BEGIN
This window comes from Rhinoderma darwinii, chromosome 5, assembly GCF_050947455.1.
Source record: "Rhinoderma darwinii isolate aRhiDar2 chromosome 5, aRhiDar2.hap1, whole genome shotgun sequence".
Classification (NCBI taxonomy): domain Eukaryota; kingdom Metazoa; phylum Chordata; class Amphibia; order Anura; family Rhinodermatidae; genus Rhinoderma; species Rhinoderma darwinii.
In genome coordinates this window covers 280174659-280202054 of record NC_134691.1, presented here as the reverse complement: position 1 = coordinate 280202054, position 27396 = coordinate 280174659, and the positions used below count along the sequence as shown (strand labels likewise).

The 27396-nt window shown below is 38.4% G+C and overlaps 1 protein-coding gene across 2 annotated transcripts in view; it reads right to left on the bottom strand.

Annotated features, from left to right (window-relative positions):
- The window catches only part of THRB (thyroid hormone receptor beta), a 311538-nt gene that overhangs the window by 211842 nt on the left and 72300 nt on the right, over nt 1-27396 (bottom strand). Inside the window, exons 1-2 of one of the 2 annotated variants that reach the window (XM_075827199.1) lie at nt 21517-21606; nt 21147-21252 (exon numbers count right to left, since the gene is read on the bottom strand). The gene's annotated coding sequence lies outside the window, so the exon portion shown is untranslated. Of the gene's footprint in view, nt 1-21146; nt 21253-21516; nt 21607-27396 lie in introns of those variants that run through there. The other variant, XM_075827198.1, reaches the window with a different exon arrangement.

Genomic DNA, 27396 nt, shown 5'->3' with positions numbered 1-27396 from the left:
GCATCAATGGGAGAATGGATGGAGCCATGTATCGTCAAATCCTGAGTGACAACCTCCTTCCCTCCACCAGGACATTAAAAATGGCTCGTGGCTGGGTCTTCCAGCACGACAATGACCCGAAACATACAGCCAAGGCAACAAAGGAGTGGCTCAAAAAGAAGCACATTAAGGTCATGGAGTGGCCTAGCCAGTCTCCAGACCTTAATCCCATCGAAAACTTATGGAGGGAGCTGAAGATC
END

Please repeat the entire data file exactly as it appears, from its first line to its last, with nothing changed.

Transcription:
This window comes from Rhinoderma darwinii, chromosome 5, assembly GCF_050947455.1.
Source record: "Rhinoderma darwinii isolate aRhiDar2 chromosome 5, aRhiDar2.hap1, whole genome shotgun sequence".
Classification (NCBI taxonomy): domain Eukaryota; kingdom Metazoa; phylum Chordata; class Amphibia; order Anura; family Rhinodermatidae; genus Rhinoderma; species Rhinoderma darwinii.
In genome coordinates this window covers 280174659-280202054 of record NC_134691.1, presented here as the reverse complement: position 1 = coordinate 280202054, position 27396 = coordinate 280174659, and the positions used below count along the sequence as shown (strand labels likewise).

The 27396-nt window shown below is 38.4% G+C and overlaps 1 protein-coding gene across 2 annotated transcripts in view; it reads right to left on the bottom strand.

Annotated features, from left to right (window-relative positions):
- The window catches only part of THRB (thyroid hormone receptor beta), a 311538-nt gene that overhangs the window by 211842 nt on the left and 72300 nt on the right, over nt 1-27396 (bottom strand). Inside the window, exons 1-2 of one of the 2 annotated variants that reach the window (XM_075827199.1) lie at nt 21517-21606; nt 21147-21252 (exon numbers count right to left, since the gene is read on the bottom strand). The gene's annotated coding sequence lies outside the window, so the exon portion shown is untranslated. Of the gene's footprint in view, nt 1-21146; nt 21253-21516; nt 21607-27396 lie in introns of those variants that run through there. The other variant, XM_075827198.1, reaches the window with a different exon arrangement.

Genomic DNA, 27396 nt, shown 5'->3' with positions numbered 1-27396 from the left:
GCATCAATGGGAGAATGGATGGAGCCATGTATCGTCAAATCCTGAGTGACAACCTCCTTCCCTCCACCAGGACATTAAAAATGGCTCGTGGCTGGGTCTTCCAGCACGACAATGACCCGAAACATACAGCCAAGGCAACAAAGGAGTGGCTCAAAAAGAAGCACATTAAGGTCATGGAGTGGCCTAGCCAGTCTCCAGACCTTAATCCCATCGAAAACTTATGGAGGGAGCTGAAGATC